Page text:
Decision in case 1959/2014/MDC on the European Commission’s refusal to grant public access to the award evaluation forms concerning applications for co-funding of mechanisms for the processing of passenger name records
Case 1959/2014/MDC - Opened on Tuesday | 13 January 2015 - Recommendation on Tuesday | 20 December 2016 - Decision on Thursday | 13 July 2017 - Institution concerned European Commission (Maladministration found)
The case concerned the European Commission's refusal to grant public access to evaluation forms drawn up to assess Member States’ applications for Commission co-funding of national passenger name record data (PNR) processing systems. The complaint was lodged by a Member of the European Parliament.
When denying access to the requested evaluation forms, the Commission relied on a judgment of the General Court which recognised the need to maintain the confidentiality of evaluation committees' proceedings in relation to tender procedures. In that case, the Court ruled that disclosure of the opinions of the evaluation committee members would compromise their independence, and thus seriously undermine the decision-making process of the institution concerned. The complainant considered, however, that this judgment was inapplicable to an evaluation procedure concerning the assessment of applications for funding submitted by Member States.
The Ombudsman inquired into the issue and found that the Commission's refusal to disclose the requested documents was not justified. Moreover, she agreed that there was an overriding public interest in the disclosure of the requested documents. The Ombudsman therefore made a recommendation to the Commission to release the requested documents (she agreed however that the names of the evaluators could be redacted).
The Commission refused to accept the Ombudsman’s recommendation without providing convincing reasons for its position. The Ombudsman therefore closed the case with a finding of maladministration.
1. On 26 March 2014, the complainant, who is a Member of the European Parliament, requested public access to "all Commission documents in which the application of Member States for co-funding by the Commission for setting up Passenger Information Units for the processing of passenger name record (PNR) data are assessed." The complainant specifically requested documents containing information on "[t]he allocation of points relating to the respective award criteria and the specific motivation for the allocation of points."
2. The Commission granted partial access to the ‘Final report of the ISEC Evaluation Committee - 2012 Targeted Call for Proposals on PNR’ and its five annexes. It denied access to the award evaluation forms for each project (which had been completed by at least one internal and one external expert). It refused access to these forms because, it argued, disclosure would seriously undermine the Commission's decision-making process.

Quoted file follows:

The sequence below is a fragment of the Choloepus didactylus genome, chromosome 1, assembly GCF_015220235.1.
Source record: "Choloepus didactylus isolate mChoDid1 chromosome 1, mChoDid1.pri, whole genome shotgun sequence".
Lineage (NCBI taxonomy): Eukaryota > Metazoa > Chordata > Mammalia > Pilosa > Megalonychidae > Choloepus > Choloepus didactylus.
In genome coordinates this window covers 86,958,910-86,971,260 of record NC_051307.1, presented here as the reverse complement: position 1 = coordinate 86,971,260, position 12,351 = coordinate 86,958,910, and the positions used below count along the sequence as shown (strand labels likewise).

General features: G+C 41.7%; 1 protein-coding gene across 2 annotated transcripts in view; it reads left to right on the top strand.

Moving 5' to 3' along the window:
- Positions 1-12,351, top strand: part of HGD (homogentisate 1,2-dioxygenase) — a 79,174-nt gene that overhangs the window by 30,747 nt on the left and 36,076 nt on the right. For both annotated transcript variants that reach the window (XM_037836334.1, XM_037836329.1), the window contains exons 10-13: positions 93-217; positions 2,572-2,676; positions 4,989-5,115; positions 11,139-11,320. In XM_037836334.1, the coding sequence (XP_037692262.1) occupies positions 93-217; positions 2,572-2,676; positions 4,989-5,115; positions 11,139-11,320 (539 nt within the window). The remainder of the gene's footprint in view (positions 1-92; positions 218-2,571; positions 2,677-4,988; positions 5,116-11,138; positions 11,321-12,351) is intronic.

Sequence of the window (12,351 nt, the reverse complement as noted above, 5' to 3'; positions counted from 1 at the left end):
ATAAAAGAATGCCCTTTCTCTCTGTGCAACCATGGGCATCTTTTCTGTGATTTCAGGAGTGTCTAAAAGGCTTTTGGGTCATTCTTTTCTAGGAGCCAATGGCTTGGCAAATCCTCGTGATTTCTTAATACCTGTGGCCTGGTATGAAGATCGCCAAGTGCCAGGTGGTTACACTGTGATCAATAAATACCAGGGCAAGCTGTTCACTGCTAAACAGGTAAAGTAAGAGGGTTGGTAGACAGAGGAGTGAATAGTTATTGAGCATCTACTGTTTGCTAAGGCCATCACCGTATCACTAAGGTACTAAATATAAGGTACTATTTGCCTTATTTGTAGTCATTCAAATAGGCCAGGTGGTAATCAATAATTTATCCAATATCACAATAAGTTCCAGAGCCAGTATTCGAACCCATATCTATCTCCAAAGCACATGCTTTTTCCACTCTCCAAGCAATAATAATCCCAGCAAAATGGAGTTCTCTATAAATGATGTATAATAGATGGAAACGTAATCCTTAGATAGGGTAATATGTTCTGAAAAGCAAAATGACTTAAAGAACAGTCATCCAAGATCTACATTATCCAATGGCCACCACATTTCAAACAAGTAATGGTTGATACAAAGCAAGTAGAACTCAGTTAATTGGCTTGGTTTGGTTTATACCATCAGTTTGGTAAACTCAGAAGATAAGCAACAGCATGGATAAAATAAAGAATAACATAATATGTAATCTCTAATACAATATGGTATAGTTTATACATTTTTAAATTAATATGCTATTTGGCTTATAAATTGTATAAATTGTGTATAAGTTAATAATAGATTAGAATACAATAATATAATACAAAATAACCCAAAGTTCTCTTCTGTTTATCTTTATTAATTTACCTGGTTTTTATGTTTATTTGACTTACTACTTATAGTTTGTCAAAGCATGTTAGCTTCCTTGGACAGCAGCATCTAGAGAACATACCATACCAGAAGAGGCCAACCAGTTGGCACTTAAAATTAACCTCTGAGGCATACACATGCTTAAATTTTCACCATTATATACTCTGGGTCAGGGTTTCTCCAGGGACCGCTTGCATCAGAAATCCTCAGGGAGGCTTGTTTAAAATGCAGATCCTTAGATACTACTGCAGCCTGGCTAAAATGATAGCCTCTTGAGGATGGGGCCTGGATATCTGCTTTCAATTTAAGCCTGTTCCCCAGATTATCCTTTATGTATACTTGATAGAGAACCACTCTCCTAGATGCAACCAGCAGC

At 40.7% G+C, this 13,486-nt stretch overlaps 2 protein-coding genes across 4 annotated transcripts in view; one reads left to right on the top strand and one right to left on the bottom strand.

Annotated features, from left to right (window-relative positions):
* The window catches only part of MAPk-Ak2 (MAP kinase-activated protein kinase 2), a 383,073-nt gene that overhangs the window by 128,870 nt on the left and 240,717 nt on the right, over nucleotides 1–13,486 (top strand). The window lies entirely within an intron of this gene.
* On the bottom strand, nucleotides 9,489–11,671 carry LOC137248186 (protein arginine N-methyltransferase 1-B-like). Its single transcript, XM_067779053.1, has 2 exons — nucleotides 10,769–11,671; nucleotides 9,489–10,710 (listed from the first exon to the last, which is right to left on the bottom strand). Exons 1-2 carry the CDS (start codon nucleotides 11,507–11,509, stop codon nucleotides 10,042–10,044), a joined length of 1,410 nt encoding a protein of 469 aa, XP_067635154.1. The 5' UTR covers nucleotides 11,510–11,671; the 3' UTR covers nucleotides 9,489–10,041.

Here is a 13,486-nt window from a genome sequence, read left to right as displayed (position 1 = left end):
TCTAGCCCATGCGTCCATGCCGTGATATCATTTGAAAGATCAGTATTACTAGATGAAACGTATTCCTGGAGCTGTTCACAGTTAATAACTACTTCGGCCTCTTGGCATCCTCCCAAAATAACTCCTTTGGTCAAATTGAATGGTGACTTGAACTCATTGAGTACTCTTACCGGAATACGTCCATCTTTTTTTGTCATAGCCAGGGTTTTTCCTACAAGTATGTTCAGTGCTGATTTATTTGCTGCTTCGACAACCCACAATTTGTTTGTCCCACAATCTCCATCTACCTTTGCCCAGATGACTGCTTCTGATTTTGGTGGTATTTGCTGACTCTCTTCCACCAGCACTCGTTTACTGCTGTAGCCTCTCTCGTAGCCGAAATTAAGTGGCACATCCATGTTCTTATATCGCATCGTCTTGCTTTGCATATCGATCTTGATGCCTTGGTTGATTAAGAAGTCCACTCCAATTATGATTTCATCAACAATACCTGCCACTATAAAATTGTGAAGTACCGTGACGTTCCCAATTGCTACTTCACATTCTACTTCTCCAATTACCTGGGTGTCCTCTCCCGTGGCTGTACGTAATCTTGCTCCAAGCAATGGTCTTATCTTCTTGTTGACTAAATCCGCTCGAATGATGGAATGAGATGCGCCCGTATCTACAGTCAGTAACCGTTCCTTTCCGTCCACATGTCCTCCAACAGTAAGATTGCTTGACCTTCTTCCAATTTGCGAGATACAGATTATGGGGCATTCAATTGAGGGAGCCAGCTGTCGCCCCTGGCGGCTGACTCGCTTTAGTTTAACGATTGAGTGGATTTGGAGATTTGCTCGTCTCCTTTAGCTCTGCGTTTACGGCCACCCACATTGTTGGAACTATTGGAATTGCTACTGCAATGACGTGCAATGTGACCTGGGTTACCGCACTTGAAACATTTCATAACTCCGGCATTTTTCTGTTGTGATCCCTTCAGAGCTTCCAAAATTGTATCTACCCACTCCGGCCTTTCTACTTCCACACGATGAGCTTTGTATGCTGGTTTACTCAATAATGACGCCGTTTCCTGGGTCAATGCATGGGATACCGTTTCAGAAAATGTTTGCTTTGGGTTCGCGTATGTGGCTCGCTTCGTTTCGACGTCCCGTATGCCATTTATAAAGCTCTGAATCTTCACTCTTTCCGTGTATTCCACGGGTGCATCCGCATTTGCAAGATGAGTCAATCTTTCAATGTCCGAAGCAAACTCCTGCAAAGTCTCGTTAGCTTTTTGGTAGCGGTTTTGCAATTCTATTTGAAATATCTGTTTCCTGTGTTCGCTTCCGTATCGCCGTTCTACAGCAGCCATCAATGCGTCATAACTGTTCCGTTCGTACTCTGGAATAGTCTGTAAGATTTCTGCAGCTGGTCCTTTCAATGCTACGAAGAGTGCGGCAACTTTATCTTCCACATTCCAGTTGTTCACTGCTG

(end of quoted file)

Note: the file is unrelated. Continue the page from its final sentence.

3. The complainant appealed the Commission’s decision (by submitting what is known as a ‘confirmatory application’) but the Commission confirmed its refusal to disclose the award evaluation forms.
4. The Commission stated that the forms were filled out by experts who carried out detailed assessments of the proposals of Member States for co-funding. The Prevention of and Fight against Crime (ISEC) Evaluation Committee then used these assessments during its deliberations on the funding proposals. The Committee expressed its definitive view on whether or not to recommend a proposal for funding to the Commission in the Final Report, which the Commission had disclosed to the complainant. The Commission considered that disclosing the award evaluation forms would seriously undermine the effectiveness of the Committee’s work and the Commission’s decision-making process.
5. The Commission based its position on the General Court's ruling in Case Sviluppo Globale GEIE v European Commission (hereinafter, "Sviluppo") in which the General Court recognised the importance of confidentiality of the evaluation committees' proceedings. The Court ruled that disclosure of the opinions of the members of an evaluation committee in a tender procedure would compromise their independence, even after the evaluation committee had taken a decision. The Commission argued that, by analogy, this argument must also apply to the opinions of the experts, which form part of the basis for the opinions of the evaluation committee. The Commission did not identify any overriding public interest in the disclosure of the requested documents.
6. Since she was not satisfied with the Commission’s response, the complainant lodged a complaint with the Ombudsman in November 2014. The complainant’s concern was that the Commission had wrongly denied access to the award evaluation forms. The complainant put forward the following arguments: (i) the Commission's arguments for withholding the documents from public scrutiny are not convincing, and (ii) there is public interest in knowing how the Commission assessed Member States' applications. According to the complainant, the way the Commission evaluated the proposals has directly influenced policy making in the Member States with a potentially serious impact on the fundamental rights and privacy of citizens.